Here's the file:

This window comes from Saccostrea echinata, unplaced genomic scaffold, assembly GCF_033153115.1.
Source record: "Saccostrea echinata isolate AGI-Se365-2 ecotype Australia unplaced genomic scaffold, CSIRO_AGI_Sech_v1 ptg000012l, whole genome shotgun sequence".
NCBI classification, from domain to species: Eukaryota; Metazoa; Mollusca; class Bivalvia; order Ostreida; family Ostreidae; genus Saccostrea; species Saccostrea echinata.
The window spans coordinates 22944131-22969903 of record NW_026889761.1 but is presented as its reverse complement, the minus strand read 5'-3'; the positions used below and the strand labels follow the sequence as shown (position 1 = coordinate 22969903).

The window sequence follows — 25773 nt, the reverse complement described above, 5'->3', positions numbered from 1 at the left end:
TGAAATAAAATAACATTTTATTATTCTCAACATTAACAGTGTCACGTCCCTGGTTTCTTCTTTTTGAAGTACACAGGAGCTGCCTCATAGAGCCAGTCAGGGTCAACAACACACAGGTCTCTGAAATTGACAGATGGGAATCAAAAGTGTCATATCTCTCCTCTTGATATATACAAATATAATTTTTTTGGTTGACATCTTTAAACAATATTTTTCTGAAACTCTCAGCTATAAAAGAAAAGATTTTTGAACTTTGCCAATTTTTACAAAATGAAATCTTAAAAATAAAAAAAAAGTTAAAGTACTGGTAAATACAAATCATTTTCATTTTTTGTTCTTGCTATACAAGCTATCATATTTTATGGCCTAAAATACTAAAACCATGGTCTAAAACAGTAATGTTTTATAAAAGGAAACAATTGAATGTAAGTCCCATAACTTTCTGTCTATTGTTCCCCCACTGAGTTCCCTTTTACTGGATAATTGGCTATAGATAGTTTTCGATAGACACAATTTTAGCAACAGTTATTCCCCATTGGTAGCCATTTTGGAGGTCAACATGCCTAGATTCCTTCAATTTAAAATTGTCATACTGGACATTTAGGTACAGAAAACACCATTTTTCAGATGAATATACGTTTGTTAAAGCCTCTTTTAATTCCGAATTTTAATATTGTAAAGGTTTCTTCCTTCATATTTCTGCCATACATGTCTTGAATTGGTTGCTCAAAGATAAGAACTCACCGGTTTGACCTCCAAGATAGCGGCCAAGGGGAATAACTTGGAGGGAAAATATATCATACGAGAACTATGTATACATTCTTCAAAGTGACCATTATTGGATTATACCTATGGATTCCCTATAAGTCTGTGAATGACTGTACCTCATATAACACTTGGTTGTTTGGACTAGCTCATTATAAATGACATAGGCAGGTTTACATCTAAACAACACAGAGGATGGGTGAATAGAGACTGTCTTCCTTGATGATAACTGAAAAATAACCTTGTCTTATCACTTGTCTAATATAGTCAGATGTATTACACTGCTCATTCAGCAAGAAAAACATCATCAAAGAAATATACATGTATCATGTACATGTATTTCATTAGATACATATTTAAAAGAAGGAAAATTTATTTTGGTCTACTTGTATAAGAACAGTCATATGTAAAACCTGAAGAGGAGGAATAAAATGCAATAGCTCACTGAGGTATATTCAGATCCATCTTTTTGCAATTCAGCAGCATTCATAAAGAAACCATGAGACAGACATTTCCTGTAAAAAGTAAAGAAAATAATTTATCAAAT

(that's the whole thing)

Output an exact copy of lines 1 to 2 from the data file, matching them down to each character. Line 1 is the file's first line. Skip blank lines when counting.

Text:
This window comes from Saccostrea echinata, unplaced genomic scaffold, assembly GCF_033153115.1.
Source record: "Saccostrea echinata isolate AGI-Se365-2 ecotype Australia unplaced genomic scaffold, CSIRO_AGI_Sech_v1 ptg000012l, whole genome shotgun sequence".